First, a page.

Implication of the inflammasome protein complex in the autoimmune lymphoproliferative syndrome (ALPS)

Tali Finger

Vol. 1 Issue 2. p. 1-10 (2019)

https://doi.org/10.36838/v1i2.1

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ABSTRACT: Autoimmune diseases are chronic diseases that affect 5% to 8% of the world’s population. Exploring, in-depth, a specific autoimmune disease such as the autoimmune lymphoproliferative syndrome (ALPS) may help broaden our knowledge of all forms of autoimmune diseases. Our research project consisted of two parts. We first reported a case of a patient with a possible autoimmune disorder in the spectrum of ALPS-like disorders. We then suggested the implication of a protein complex called the Inflammasome in ALPS and investigated the yet unclear interaction between innate immunity and cellular apoptosis. We used systems biology tools, such as Ingenuity® and Cytoscape®. These analyses showed that: 1) the studied patient report fits the ALPS spectrum, which is, therefore, significantly broader than that described in the literature; 2) the Inflammasome is indeed implicated in the reported case; and 3) ALPS is not only involved in the organism’s adaptive immunity as it was believed but is also in the organism’s innate immunity; 4) the relationship between innate immunity and cellular apoptosis is broader than previously thought. The study’s findings provide new insights on these disorders and may help elucidate mechanisms implicated in autoimmune diseases, and thus contribute to the development of more effective treatments.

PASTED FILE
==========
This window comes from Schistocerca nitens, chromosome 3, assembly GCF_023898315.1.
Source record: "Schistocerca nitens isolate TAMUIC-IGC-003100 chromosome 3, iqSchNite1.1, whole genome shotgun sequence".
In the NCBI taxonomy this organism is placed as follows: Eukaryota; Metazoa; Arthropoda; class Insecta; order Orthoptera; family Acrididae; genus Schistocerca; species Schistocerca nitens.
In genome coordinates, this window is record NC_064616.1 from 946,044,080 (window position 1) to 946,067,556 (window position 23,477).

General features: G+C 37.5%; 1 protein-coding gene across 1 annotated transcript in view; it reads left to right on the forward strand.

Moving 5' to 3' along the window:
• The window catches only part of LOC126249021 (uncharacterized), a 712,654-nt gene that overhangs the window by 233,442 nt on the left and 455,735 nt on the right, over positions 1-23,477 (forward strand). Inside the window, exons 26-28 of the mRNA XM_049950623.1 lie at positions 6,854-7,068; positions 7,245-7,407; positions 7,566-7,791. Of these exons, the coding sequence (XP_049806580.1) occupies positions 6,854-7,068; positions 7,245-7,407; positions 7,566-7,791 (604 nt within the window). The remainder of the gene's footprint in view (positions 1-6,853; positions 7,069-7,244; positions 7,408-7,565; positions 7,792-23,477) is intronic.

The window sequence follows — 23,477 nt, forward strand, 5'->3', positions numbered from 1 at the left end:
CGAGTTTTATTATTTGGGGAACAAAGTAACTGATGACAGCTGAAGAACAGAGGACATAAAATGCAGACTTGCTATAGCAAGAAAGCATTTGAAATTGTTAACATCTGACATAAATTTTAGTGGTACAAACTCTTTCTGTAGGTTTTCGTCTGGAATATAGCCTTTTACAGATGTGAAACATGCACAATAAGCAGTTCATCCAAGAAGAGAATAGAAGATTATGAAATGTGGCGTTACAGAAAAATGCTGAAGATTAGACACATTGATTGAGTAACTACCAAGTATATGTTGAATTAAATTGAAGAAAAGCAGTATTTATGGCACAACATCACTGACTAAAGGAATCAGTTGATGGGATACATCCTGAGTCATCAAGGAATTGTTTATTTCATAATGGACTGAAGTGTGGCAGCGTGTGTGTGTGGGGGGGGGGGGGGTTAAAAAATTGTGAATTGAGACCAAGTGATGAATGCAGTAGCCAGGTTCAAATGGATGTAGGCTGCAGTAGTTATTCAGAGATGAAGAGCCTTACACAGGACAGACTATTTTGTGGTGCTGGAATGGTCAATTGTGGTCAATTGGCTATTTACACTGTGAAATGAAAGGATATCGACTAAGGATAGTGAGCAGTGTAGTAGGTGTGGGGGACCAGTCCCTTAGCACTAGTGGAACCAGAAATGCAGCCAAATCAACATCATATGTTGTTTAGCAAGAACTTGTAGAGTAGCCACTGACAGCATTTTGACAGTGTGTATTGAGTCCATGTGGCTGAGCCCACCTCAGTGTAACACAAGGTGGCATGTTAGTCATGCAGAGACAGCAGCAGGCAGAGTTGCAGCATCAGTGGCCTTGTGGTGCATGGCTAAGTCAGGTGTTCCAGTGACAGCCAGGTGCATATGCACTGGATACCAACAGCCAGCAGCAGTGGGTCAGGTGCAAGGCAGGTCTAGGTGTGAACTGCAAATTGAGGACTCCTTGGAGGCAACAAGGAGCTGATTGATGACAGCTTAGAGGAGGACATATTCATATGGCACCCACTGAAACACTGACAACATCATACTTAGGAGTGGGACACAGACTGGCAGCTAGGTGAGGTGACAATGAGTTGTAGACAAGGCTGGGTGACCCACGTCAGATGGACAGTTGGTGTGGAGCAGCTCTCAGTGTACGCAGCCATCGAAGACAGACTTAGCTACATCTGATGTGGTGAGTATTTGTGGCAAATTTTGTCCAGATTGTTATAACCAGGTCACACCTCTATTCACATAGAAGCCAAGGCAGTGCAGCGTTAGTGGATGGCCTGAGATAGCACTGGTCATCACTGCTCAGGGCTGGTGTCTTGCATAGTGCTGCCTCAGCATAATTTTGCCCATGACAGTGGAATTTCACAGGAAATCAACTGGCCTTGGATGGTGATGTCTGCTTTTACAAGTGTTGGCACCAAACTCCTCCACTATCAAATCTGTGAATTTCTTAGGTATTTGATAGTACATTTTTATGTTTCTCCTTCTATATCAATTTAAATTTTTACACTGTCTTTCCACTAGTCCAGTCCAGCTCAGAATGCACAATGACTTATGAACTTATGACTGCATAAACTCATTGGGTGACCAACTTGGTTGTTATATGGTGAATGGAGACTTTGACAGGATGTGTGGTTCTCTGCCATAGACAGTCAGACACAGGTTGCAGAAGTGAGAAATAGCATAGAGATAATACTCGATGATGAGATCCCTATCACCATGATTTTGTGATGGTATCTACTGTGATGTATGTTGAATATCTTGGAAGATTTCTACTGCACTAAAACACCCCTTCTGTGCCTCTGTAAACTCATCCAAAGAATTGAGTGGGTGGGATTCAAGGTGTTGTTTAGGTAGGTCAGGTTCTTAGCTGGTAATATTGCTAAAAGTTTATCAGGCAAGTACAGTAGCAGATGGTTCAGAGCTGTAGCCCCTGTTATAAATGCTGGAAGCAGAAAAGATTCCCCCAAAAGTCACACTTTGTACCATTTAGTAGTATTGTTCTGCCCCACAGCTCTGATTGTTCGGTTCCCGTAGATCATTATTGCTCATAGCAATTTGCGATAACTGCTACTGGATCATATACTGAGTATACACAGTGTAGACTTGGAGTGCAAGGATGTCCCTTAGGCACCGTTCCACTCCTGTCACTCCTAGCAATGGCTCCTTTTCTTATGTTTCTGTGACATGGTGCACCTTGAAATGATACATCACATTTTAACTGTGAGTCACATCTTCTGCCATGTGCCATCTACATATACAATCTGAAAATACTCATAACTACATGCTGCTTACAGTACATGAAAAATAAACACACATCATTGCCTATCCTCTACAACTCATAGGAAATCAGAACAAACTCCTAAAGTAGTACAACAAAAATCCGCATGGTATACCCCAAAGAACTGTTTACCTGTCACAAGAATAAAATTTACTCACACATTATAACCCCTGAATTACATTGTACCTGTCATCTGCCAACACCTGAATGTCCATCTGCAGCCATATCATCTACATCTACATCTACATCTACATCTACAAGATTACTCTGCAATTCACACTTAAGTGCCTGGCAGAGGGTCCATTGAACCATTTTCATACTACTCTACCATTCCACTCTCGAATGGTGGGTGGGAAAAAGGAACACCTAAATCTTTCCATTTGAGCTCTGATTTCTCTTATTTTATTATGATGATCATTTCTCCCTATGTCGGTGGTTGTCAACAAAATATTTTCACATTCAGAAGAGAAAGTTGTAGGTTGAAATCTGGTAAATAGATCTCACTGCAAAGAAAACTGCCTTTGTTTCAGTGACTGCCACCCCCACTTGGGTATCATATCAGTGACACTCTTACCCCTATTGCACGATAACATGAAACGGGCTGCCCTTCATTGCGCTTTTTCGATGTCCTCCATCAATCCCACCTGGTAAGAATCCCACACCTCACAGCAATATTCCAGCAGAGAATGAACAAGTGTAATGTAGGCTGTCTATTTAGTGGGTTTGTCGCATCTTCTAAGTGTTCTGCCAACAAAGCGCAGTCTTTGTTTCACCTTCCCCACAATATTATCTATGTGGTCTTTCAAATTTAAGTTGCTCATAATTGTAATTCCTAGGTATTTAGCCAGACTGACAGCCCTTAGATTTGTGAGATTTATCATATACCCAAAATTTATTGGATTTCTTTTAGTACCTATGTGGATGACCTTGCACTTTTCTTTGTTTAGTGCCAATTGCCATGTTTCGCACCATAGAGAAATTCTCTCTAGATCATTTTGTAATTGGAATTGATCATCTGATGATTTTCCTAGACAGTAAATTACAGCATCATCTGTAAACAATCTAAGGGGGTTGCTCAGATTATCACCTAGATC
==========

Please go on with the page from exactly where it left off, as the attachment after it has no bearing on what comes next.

KEYWORDS: Immunology; Innate; Immunity; Apoptosis; ALPS; Inflammasome